Psychology’s role in the
BY DR. GWENDOLYN PURYEAR KEITA • APA EXECUTIVE DIRECTOR FOR THE PUBLIC INTEREST
A new way of conceptualizing what it means to recover from mental
illness is emerging, and APA is making sure that psychologists are at the
forefront. Several landmark federal reports over the past decade have called
for radical transformation of mental health care based on the concept of
“recovery,” which is defined as the “process of change through which
individuals improve their health and wellness, live a self-
directed life, and strive to reach their full potential.”
However, many practitioners, including psychologists,
have not been trained to provide recovery-oriented services.
To address this issue, the Substance Abuse and Mental Health
Services Administration has contracted with APA to educate
psychologists about recovery-based services across our
profession. In this era of health-care reform, it is timely for
psychologists to learn about, and contribute to, the evolving
range of recovery-oriented practices.
Moving into the future, there is
mutual benefit in psychologists
playing an expanded role within
the recovery movement.
centered planning, a collaborative process very often required
as the foundation of the patient-centered health teams.
Psychologists also play key roles as evaluators of patient-centered outcomes, yet another priority area that has been
identified — and funded — as a key element of health-care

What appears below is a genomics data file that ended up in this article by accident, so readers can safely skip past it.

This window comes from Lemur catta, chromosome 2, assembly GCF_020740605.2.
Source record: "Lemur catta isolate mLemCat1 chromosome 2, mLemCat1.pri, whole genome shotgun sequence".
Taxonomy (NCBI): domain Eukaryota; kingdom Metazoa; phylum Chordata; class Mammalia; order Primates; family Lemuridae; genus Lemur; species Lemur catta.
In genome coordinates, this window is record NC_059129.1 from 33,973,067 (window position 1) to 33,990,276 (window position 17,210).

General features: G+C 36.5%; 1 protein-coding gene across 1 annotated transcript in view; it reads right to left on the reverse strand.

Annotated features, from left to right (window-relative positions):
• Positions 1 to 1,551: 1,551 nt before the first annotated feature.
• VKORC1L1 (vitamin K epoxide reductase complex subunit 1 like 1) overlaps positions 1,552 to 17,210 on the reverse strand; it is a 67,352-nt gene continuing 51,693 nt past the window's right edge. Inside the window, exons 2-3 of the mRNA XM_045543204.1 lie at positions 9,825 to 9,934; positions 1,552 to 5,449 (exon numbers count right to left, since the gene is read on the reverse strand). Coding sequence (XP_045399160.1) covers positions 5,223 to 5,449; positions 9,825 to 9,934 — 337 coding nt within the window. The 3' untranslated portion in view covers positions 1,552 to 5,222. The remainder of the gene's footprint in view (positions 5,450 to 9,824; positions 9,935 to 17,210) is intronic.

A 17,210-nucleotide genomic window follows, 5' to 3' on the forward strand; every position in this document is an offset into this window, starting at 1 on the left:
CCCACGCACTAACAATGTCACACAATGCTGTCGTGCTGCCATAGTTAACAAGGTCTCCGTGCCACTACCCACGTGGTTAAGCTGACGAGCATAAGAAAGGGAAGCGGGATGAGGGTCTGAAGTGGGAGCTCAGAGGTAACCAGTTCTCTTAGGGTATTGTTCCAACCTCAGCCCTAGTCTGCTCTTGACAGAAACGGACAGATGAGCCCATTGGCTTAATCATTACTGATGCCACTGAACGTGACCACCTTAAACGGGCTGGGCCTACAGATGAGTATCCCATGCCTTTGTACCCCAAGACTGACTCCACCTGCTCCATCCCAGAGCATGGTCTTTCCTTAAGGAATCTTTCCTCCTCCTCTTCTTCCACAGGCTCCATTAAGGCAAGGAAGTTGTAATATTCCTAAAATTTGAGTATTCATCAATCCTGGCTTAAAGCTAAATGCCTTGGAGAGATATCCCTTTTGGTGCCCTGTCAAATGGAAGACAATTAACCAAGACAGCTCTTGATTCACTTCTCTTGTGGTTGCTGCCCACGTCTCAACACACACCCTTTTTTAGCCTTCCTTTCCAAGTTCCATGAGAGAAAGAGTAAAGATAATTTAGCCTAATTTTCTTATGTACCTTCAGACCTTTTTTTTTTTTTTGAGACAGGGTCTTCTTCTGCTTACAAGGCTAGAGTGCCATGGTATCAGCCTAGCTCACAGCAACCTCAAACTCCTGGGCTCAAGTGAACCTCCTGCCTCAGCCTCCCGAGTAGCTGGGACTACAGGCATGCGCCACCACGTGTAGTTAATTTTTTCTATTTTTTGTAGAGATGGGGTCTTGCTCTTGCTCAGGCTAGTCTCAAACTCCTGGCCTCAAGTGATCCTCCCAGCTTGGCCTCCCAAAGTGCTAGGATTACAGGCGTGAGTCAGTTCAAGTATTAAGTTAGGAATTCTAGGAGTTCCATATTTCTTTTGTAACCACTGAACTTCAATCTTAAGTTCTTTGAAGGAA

In each of these arenas, significant work has been done
within the recovery movement, and the APA’s Recovery to
Practice initiative is using this work as a foundation for a
comprehensive curriculum that will support psychologists
who want to enhance their competence in recovery-oriented
I invite you to contribute your talents and ideas to this
ongoing effort. The recovery movement owes much to the
contributions of psychologists, who have advanced the scientific
and applied understanding of person-centered therapeutic
approaches, community development strategies, rehabilitation
models, organizational change processes, disability rights and
advocacy, participatory research methods, and more.
Moving into the future, there is mutual benefit in
psychologists playing an expanded role within the recovery
movement, and the Recovery to Practice team welcomes your
comments and involvement. n
For more on the Recovery to Practice initiative, go to www.apa.